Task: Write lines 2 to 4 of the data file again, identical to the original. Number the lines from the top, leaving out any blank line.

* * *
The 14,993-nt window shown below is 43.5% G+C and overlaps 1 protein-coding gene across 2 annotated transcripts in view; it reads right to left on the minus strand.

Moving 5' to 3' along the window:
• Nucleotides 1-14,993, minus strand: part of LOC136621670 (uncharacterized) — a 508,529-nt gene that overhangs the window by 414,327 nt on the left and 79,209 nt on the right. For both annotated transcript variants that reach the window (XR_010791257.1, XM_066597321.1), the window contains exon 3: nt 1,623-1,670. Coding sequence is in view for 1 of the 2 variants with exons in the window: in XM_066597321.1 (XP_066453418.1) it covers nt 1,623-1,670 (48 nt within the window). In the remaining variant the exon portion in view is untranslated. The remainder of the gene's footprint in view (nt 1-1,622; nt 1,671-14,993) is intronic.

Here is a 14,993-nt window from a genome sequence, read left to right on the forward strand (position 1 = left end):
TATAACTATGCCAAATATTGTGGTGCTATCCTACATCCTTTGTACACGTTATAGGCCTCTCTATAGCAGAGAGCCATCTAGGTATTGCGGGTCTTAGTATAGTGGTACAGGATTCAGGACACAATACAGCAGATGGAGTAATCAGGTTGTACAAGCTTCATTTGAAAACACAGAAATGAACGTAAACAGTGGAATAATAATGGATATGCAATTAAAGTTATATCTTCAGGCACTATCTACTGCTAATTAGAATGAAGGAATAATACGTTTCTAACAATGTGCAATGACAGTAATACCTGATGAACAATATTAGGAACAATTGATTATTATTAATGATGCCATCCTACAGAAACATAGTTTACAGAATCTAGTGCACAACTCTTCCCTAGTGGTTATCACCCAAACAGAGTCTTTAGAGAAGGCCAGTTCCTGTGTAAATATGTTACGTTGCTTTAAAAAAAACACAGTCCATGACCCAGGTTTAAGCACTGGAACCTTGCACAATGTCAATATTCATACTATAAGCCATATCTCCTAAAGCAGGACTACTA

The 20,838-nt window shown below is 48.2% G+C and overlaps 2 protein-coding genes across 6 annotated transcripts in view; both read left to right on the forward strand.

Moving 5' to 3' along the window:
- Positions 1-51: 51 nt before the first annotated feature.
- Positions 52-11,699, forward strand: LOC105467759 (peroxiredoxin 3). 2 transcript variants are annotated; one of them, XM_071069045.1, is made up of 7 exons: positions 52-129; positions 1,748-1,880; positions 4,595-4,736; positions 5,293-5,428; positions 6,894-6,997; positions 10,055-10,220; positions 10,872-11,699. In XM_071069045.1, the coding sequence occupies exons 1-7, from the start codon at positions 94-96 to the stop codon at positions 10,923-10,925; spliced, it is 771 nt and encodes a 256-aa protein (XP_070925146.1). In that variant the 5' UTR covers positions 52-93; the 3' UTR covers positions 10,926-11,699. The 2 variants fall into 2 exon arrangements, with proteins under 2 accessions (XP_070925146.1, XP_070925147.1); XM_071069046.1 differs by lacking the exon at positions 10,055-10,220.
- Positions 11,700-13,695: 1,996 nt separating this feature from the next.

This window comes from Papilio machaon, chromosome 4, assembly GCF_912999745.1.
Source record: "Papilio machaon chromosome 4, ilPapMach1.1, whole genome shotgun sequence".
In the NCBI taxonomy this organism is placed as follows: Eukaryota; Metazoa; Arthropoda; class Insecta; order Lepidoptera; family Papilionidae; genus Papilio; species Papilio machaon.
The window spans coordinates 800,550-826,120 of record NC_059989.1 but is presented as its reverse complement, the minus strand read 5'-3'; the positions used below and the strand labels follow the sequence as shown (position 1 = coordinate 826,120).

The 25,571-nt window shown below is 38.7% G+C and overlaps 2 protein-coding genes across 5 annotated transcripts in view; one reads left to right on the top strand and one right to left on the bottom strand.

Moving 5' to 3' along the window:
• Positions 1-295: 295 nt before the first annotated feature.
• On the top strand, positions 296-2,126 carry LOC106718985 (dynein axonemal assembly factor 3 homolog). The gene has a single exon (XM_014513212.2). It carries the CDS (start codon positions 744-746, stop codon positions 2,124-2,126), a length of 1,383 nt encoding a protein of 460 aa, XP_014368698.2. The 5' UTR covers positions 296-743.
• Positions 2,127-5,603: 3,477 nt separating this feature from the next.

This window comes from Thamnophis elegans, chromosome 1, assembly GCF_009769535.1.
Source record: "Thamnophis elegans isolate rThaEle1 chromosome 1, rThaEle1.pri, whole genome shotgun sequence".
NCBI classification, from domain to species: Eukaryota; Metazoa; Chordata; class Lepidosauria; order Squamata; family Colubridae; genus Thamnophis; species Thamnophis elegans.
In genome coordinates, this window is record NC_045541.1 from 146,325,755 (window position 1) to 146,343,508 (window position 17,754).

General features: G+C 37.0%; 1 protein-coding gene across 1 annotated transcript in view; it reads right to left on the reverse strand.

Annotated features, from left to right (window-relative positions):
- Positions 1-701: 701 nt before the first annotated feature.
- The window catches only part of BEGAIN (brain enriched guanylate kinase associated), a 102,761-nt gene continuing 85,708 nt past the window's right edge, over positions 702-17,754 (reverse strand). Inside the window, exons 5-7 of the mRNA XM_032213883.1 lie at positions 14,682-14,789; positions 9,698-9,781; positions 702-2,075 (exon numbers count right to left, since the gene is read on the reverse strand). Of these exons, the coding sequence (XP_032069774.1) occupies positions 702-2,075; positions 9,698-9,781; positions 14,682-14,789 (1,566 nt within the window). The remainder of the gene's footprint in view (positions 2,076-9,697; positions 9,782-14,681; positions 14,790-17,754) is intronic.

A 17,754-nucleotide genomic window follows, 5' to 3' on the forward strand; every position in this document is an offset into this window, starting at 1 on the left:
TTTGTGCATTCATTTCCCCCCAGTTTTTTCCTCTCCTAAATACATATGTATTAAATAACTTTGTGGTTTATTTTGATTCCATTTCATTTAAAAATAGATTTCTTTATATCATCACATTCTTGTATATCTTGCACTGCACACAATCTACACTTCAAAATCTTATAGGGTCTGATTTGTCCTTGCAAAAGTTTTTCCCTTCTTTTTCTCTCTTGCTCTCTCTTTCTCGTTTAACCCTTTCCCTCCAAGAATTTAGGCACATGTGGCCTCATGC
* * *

Moving 5' to 3' along the window:
• Nucleotides 1-14,993, minus strand: part of LOC136621670 (uncharacterized) — a 508,529-nt gene that overhangs the window by 414,327 nt on the left and 79,209 nt on the right. For both annotated transcript variants that reach the window (XR_010791257.1, XM_066597321.1), the window contains exon 3: nt 1,623-1,670. Coding sequence is in view for 1 of the 2 variants with exons in the window: in XM_066597321.1 (XP_066453418.1) it covers nt 1,623-1,670 (48 nt within the window). In the remaining variant the exon portion in view is untranslated. The remainder of the gene's footprint in view (nt 1-1,622; nt 1,671-14,993) is intronic.

Here is a 14,993-nt window from a genome sequence, read left to right on the forward strand (position 1 = left end):